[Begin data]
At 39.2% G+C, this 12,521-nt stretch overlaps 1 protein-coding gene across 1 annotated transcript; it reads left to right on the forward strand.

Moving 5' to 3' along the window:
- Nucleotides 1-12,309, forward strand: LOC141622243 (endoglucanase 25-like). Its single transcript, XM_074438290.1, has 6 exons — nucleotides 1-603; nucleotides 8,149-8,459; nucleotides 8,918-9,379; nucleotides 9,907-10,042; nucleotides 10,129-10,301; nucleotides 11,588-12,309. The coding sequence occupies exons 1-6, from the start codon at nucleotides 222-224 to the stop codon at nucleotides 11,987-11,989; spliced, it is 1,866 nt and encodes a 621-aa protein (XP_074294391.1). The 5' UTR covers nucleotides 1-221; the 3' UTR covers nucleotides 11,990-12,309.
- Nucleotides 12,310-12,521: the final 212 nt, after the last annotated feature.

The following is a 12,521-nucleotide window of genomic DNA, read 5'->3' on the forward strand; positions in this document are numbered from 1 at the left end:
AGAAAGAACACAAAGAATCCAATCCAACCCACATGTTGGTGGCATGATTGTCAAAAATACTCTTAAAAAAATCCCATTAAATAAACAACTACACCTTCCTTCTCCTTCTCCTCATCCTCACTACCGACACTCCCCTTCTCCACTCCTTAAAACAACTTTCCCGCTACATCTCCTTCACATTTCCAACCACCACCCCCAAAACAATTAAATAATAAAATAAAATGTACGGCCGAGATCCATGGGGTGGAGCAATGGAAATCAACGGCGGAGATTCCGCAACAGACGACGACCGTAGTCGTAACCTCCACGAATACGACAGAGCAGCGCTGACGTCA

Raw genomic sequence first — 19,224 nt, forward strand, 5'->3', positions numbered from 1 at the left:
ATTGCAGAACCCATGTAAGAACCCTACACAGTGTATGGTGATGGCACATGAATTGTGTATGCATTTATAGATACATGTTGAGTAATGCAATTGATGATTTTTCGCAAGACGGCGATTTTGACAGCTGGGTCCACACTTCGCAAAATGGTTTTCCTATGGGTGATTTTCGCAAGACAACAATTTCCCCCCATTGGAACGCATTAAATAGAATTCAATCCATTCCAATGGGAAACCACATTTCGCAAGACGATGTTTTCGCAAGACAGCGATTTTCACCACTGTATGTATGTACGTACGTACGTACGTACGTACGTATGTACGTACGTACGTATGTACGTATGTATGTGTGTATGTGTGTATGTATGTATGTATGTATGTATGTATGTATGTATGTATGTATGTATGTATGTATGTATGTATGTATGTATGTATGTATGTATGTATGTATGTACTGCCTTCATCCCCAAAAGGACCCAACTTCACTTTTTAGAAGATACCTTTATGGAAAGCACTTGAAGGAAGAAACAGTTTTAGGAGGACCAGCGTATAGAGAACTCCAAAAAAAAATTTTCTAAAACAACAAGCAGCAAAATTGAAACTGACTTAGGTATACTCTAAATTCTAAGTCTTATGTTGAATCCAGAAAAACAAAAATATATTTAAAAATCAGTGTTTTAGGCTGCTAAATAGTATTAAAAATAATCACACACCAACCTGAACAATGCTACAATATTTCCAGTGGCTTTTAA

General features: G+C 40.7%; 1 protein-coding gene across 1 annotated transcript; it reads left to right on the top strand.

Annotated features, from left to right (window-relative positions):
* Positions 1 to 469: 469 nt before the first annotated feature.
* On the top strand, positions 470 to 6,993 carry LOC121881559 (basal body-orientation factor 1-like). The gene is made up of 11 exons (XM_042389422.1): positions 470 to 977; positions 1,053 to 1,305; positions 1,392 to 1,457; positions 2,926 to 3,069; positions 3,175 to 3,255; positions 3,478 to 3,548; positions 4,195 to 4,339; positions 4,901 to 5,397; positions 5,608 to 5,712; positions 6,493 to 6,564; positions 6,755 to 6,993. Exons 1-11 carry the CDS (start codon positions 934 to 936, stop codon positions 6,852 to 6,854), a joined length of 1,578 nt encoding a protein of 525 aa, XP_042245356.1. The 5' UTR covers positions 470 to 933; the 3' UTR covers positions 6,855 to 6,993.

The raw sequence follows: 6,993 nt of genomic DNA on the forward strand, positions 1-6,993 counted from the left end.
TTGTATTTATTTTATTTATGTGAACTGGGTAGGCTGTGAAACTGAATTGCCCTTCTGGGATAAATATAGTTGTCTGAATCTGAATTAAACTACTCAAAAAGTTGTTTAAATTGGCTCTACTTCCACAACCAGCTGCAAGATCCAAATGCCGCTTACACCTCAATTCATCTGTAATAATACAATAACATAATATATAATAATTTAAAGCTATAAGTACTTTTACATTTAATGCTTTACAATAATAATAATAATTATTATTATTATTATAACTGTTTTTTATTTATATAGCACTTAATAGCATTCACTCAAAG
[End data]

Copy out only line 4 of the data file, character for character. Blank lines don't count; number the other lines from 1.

- Nucleotides 12,310-12,521: the final 212 nt, after the last annotated feature.